The Shadow of the Theatrical Text
The Light of the Theatre Performance
According to the latest performance theories, ancient drama, Aristophanes’s comedies and Lysistrata in particular, has been approached from many and varied perspectives (e.g. feminist, anthropologist, psychological). We have therefore seen substantially different presentations by famous or unknown directors from all around the world. That is why the challenge every time for the spectator is not to see a very experimental or classical performance, but to be emotionally touched according to aesthetic and theatrical criteria. In our global society with its spectacularisation of theatre due also to the influence of television, proposing an authentic and experimental approach to any classical text, as in the case of Astragali’s production of Lysistrata under the direction of Fabio Tolledi, is clearly a revolutionary act, an answer to the cultural alienation which characterises our time.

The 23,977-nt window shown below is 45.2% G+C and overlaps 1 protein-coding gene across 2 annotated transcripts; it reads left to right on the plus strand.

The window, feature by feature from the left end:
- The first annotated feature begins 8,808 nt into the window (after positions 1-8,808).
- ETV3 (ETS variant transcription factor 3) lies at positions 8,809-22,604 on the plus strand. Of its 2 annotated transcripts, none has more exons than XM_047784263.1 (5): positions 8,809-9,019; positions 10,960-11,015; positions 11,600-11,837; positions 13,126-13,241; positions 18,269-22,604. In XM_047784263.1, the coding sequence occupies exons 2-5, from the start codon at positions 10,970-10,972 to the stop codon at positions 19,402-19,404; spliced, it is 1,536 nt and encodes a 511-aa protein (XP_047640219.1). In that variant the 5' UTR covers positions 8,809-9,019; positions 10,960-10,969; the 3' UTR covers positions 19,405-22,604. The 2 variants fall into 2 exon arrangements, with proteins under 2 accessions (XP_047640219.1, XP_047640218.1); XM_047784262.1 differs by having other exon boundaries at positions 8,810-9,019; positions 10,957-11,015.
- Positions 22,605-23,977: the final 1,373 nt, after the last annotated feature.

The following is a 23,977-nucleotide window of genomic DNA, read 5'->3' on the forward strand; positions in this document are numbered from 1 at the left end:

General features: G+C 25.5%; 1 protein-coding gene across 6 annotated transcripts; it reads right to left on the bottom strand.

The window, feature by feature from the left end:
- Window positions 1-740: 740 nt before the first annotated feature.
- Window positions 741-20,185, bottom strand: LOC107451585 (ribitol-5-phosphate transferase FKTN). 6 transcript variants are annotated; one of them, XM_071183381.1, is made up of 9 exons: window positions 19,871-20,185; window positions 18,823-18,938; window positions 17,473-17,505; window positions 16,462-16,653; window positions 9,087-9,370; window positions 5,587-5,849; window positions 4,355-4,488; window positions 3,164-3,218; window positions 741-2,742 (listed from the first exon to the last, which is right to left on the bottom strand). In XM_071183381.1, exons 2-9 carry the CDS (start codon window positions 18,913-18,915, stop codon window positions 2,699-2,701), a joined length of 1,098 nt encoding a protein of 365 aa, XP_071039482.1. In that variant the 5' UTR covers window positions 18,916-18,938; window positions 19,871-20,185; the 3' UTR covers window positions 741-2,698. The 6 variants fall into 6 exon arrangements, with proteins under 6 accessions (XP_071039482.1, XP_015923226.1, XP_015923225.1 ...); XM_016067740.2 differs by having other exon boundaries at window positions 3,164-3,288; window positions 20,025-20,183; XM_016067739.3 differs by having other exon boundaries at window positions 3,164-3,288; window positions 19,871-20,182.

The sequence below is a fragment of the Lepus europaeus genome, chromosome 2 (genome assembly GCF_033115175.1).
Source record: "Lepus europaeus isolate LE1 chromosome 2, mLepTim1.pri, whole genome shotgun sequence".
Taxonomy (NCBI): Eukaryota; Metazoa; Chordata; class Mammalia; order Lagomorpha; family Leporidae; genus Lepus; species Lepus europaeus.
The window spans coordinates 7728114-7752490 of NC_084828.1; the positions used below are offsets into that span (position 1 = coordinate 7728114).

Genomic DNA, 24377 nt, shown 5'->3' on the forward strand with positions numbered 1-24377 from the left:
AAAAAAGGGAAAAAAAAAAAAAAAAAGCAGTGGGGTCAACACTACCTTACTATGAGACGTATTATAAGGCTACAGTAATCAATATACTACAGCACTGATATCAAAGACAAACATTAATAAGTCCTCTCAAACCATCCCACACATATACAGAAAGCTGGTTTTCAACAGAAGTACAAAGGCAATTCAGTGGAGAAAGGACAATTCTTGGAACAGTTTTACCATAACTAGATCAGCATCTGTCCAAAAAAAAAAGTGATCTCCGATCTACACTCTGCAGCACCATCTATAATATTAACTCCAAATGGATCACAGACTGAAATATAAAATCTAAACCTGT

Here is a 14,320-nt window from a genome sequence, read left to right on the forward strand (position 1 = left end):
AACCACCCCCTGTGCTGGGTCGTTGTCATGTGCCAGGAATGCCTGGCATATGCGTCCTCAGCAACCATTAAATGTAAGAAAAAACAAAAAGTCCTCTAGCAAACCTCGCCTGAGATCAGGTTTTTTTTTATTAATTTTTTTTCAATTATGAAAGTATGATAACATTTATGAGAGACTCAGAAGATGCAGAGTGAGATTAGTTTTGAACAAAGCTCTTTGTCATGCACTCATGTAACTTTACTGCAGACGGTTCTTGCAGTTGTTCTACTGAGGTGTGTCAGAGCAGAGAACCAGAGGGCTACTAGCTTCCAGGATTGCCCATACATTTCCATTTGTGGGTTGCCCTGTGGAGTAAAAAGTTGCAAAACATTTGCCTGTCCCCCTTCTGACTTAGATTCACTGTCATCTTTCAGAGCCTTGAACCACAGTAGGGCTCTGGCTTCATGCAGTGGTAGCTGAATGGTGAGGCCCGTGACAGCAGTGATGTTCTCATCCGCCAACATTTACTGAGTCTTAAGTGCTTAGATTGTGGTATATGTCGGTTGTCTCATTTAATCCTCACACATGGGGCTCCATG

A theatrical text is different from any other literary text (e.g. novel, poetry). Its meaning does not exist from the beginning, the moment when the author writes it, but it is produced and becomes when the communication by the complicity of actors on stage and the audience during the moment of live performance. The scenic show is a codified semiotic system based on the written text, but more developed and extended (sometimes also changed) due to the director’s personal mediation, actors’ acting and other artistic collaborations (scenography, music, etc.). The public is asked in each performance to approach its meaning and find the artistic value including the author’s message and not only that. It means that every performance is different from any other one before or after, and the spectator of the same dramatic text finds another reason to approve or disapprove its scenic message.
Professor of Theatre Studies
University of Athens